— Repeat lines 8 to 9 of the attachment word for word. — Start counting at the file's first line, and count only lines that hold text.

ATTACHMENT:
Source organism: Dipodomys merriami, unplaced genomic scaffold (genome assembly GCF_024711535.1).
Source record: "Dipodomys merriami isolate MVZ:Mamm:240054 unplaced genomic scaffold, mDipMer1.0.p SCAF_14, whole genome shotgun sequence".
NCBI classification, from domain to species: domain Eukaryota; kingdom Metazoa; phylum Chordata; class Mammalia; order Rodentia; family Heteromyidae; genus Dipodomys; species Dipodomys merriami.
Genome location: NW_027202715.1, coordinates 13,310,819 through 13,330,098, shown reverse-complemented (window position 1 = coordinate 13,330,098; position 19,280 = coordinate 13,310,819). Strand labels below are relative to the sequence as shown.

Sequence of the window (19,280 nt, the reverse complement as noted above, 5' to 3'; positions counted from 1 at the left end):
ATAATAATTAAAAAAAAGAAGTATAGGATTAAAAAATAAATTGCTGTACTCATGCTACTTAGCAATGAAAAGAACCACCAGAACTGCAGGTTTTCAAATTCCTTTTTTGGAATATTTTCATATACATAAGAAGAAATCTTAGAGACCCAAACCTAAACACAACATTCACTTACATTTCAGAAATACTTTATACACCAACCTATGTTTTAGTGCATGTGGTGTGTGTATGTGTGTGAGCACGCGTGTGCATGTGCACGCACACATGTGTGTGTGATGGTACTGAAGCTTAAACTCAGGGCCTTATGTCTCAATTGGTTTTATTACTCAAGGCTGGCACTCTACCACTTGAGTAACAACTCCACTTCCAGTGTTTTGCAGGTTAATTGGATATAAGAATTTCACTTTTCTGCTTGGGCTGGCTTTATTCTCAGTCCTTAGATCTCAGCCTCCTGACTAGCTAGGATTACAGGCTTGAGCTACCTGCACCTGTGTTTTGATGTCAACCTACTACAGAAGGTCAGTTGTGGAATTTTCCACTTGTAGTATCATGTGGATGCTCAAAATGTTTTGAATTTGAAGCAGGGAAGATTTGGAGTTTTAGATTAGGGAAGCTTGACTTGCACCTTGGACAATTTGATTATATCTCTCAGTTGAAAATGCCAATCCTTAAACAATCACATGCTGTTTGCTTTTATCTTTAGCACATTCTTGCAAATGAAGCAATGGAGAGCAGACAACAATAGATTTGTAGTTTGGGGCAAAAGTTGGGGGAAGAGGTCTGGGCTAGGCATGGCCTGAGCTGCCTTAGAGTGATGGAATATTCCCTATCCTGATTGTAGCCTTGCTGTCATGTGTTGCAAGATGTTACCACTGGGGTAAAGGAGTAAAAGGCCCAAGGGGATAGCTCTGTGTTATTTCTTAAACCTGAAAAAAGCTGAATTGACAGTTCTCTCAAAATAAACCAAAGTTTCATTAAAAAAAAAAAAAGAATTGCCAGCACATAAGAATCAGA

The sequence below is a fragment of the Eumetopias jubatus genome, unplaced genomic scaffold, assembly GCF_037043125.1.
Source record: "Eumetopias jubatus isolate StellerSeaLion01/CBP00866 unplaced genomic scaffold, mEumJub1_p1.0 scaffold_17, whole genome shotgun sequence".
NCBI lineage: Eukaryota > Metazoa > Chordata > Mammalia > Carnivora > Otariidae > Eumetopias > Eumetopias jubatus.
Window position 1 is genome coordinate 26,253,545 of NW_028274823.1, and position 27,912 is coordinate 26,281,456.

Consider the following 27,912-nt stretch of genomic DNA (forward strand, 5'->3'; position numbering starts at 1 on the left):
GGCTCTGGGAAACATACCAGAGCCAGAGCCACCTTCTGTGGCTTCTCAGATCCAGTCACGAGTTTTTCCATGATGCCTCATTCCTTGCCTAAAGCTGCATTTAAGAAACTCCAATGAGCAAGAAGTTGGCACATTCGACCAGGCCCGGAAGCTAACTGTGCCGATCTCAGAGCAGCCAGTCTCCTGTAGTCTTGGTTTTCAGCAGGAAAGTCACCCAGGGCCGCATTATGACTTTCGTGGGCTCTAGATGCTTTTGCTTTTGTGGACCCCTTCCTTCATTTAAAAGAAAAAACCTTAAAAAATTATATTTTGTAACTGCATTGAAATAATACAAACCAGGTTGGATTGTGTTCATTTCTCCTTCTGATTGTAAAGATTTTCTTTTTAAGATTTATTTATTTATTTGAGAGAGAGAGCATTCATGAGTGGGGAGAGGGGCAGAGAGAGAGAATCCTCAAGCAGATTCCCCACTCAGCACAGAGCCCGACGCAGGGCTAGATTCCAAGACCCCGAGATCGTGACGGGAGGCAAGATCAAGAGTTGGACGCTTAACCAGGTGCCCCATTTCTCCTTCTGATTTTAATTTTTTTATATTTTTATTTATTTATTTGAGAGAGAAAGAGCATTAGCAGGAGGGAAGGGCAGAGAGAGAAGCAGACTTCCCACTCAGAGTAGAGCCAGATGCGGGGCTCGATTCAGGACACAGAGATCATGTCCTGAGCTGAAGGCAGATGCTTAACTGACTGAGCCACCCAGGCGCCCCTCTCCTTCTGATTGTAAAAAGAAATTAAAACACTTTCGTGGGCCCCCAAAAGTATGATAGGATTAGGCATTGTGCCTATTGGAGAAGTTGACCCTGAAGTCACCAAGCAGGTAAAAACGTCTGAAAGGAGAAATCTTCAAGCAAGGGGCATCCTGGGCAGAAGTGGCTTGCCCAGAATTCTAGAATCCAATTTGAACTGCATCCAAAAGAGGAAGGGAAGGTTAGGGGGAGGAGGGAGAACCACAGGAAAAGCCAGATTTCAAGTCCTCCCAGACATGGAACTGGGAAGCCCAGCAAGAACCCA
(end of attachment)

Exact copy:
Source record: "Eumetopias jubatus isolate StellerSeaLion01/CBP00866 unplaced genomic scaffold, mEumJub1_p1.0 scaffold_17, whole genome shotgun sequence".
NCBI lineage: Eukaryota > Metazoa > Chordata > Mammalia > Carnivora > Otariidae > Eumetopias > Eumetopias jubatus.